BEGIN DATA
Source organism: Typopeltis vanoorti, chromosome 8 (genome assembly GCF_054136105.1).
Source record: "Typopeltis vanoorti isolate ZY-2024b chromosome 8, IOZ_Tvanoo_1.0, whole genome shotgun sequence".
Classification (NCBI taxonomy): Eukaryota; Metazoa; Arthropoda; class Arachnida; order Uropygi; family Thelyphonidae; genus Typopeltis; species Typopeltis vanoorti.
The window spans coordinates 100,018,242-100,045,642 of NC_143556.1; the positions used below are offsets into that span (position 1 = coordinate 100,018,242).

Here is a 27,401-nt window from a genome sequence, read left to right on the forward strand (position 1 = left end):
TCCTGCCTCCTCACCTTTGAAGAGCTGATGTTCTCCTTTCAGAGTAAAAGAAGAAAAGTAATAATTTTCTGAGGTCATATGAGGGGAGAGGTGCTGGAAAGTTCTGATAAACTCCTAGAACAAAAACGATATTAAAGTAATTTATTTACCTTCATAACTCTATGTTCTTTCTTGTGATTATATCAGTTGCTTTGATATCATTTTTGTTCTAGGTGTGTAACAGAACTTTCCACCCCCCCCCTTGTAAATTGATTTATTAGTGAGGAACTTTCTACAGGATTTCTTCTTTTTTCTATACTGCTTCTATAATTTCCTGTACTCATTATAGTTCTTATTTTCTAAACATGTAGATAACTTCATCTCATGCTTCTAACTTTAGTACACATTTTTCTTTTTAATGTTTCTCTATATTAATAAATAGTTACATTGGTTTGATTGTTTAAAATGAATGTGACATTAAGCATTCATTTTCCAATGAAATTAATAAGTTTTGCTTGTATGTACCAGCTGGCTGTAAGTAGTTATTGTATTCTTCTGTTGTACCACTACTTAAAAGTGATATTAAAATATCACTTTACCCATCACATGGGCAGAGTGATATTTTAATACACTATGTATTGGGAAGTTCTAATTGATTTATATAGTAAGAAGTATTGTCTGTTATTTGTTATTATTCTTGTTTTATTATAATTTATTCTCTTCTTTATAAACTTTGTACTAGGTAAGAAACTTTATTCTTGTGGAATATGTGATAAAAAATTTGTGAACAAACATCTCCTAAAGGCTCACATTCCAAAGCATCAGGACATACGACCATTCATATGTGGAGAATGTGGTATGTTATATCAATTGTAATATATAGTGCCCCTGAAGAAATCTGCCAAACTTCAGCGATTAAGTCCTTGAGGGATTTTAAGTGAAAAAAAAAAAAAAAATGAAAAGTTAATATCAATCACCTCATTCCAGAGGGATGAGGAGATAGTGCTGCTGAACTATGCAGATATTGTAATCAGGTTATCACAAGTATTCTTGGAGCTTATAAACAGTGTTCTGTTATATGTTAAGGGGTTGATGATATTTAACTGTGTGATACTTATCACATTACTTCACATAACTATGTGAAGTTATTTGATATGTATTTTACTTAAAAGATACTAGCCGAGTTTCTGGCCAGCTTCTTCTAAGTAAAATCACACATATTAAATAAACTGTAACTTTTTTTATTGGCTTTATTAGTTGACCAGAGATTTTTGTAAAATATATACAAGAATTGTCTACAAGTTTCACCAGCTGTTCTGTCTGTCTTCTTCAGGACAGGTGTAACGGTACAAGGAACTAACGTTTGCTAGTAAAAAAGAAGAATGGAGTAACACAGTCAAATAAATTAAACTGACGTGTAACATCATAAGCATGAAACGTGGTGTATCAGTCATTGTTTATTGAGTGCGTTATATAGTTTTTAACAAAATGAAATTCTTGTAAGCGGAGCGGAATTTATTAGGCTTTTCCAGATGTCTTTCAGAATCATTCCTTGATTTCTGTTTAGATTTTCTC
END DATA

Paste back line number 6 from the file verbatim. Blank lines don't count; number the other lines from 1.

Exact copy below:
TCCTGCCTCCTCACCTTTGAAGAGCTGATGTTCTCCTTTCAGAGTAAAAGAAGAAAAGTAATAATTTTCTGAGGTCATATGAGGGGAGAGGTGCTGGAAAGTTCTGATAAACTCCTAGAACAAAAACGATATTAAAGTAATTTATTTACCTTCATAACTCTATGTTCTTTCTTGTGATTATATCAGTTGCTTTGATATCATTTTTGTTCTAGGTGTGTAACAGAACTTTCCACCCCCCCCCTTGTAAATTGATTTATTAGTGAGGAACTTTCTACAGGATTTCTTCTTTTTTCTATACTGCTTCTATAATTTCCTGTACTCATTATAGTTCTTATTTTCTAAACATGTAGATAACTTCATCTCATGCTTCTAACTTTAGTACACATTTTTCTTTTTAATGTTTCTCTATATTAATAAATAGTTACATTGGTTTGATTGTTTAAAATGAATGTGACATTAAGCATTCATTTTCCAATGAAATTAATAAGTTTTGCTTGTATGTACCAGCTGGCTGTAAGTAGTTATTGTATTCTTCTGTTGTACCACTACTTAAAAGTGATATTAAAATATCACTTTACCCATCACATGGGCAGAGTGATATTTTAATACACTATGTATTGGGAAGTTCTAATTGATTTATATAGTAAGAAGTATTGTCTGTTATTTGTTATTATTCTTGTTTTATTATAATTTATTCTCTTCTTTATAAACTTTGTACTAGGTAAGAAACTTTATTCTTGTGGAATATGTGATAAAAAATTTGTGAACAAACATCTCCTAAAGGCTCACATTCCAAAGCATCAGGACATACGACCATTCATATGTGGAGAATGTGGTATGTTATATCAATTGTAATATATAGTGCCCCTGAAGAAATCTGCCAAACTTCAGCGATTAAGTCCTTGAGGGATTTTAAGTGAAAAAAAAAAAAAAAATGAAAAGTTAATATCAATCACCTCATTCCAGAGGGATGAGGAGATAGTGCTGCTGAACTATGCAGATATTGTAATCAGGTTATCACAAGTATTCTTGGAGCTTATAAACAGTGTTCTGTTATATGTTAAGGGGTTGATGATATTTAACTGTGTGATACTTATCACATTACTTCACATAACTATGTGAAGTTATTTGATATGTATTTTACTTAAAAGATACTAGCCGAGTTTCTGGCCAGCTTCTTCTAAGTAAAATCACACATATTAAATAAACTGTAACTTTTTTTATTGGCTTTATTAGTTGACCAGAGATTTTTGTAAAATATATACAAGAATTGTCTACAAGTTTCACCAGCTGTTCTGTCTGTCTTCTTCAGGACAGGTGTAACGGTACAAGGAACTAACGTTTGCTAGTAAAAAAGAAGAATGGAGTAACACAGTCAAATAAATTAAACTGACGTGTAACATCATAAGCATGAAACGTGGTGTATCAGTCATTGTTTATTGAGTGCGTTATATAGTTTTTAACAAAATGAAATTCTTGTAAGCGGAGCGGAATTTATTAGGCTTTTCCAGATGTCTTTCAGAATCATTCCTTGATTTCTGTTTAGATTTTCTC